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Seth Terkper
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PARLIAMENT’S EXPECTED engagement with the Minister of Finance and Economic Planning, Seth Terkper, over the state of some aspects of the Ghanaian economy, was yesterday, put on hold, as the Minister was held up in Abuja, the administrative capital of Nigeria.

Members of Parliament (MPs), who were keenly waiting to subject the Minister to a barrage of questions, were overly disappointed, when the Speaker, Rt. Hon. Edward Doe Adjaho, announced that Mr. Terkper would be in the House at 11:00 GMT to answer their questions.

But, at 11 a.m., the House was informed by the First Deputy Speaker, Ebo Barton-Odro, who had taken over from the Speaker, that the Minister was still in Abuja, explaining that the pilot who was to fly the plane from Abuja to Accra had suddenly taken ill, and that the airline was looking for another pilot for the journey to Accra.

This explanation drew varied responses from the legislators, with the majority side insisting that that happening was an occurrence no one had control over. But, the Minority side was bemused by the explanation, some suspecting that the Minister was trying to dodge very obvious questions the side would throw at him.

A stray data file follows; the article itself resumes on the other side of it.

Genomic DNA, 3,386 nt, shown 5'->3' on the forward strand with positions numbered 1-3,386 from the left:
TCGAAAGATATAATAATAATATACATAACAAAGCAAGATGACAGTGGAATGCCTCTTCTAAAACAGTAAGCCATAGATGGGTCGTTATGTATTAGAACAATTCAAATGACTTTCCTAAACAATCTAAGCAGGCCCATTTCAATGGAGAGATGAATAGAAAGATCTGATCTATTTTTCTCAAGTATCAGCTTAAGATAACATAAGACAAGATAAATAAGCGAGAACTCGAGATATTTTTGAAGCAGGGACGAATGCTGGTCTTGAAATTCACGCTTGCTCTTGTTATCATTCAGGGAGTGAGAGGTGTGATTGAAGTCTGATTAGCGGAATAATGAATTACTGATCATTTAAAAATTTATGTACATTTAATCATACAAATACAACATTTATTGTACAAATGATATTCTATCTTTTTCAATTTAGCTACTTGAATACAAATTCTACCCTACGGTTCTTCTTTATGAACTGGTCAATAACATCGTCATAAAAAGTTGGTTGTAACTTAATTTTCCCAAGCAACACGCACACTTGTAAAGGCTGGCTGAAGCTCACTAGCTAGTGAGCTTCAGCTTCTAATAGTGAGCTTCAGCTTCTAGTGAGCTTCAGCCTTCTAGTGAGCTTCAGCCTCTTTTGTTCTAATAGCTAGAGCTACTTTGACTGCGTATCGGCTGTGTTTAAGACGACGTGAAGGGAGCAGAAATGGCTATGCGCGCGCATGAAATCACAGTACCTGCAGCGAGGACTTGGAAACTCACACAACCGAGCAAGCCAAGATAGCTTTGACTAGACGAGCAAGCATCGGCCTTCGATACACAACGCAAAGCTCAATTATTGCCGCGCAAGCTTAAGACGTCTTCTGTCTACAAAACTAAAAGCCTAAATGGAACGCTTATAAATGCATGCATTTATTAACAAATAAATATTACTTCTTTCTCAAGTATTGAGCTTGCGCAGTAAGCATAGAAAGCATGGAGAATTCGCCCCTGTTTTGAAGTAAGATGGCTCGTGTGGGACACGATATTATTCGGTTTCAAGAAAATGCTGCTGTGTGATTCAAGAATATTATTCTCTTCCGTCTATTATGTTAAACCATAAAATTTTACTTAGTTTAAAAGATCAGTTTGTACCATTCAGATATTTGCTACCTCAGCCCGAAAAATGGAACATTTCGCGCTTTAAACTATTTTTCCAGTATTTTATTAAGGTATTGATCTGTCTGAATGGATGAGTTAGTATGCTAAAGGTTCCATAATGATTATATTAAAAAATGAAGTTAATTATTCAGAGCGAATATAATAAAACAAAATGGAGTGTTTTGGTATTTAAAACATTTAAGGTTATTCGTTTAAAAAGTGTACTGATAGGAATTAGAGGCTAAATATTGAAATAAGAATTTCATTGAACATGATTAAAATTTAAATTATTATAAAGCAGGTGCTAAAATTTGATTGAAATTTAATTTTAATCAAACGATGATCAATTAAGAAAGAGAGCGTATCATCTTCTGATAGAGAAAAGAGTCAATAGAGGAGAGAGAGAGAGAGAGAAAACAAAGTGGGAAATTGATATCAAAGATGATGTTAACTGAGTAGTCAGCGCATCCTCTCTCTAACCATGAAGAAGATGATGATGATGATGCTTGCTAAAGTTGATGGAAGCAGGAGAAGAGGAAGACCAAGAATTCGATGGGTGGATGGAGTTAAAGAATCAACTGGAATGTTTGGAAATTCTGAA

But, the leadership of the House agreed with the First Deputy Speaker to reschedule the engagement to today, after the House waited in vain for the arrival of the Minister. Mr. Terkper had earlier obliged the House to answer questions served on him through the Speaker of Parliament, a stance which aroused the interest of members to gleefully welcome him into their fold.

Three MPs – Mr. David Oppon-Kusi (Ofoase/Ayirebi), Mr. Justice Joe Appiah (Ablekuma North) and Mr. Yaw Afful (Jaman South) – were advertised on the Order Paper dated Wednesday, June 18, 2014, to ask the Minister some questions.

Mr. Oppon-Kusi, according to the Order Paper, was expected to ask Mr. Terkper “which types of imports or companies are allowed to use the bonded warehouse facilities, and the impact of the operations of bonded warehouses on the economy.”

The Ablekuma South Legislator, on the other hand, was expected to ask the Minister what steps the Ministry was taking towards the sustainability of the implementation of the Single Spine Pay Policy. While Mr. Yaw Afful was also to ask the Minister “how much has so far been realised from the President and his Minister’s voluntary 10% pay cut.”

A written response the Minister was to deliver in Parliament, advertised in the Order Paper, revealed that an amount of GH¢327,363.69 had been realized, as at May ending, from the 10% voluntary pay cuts in the salaries of members of the Executive arm of government.

Last year, the Minister announced a plan by the Executive to voluntary give 10% of their salaries towards to construction of Community Based Health and Planning Systems (CHPS) compounds, aimed at making health care accessible to all.
Source: The Chronicle

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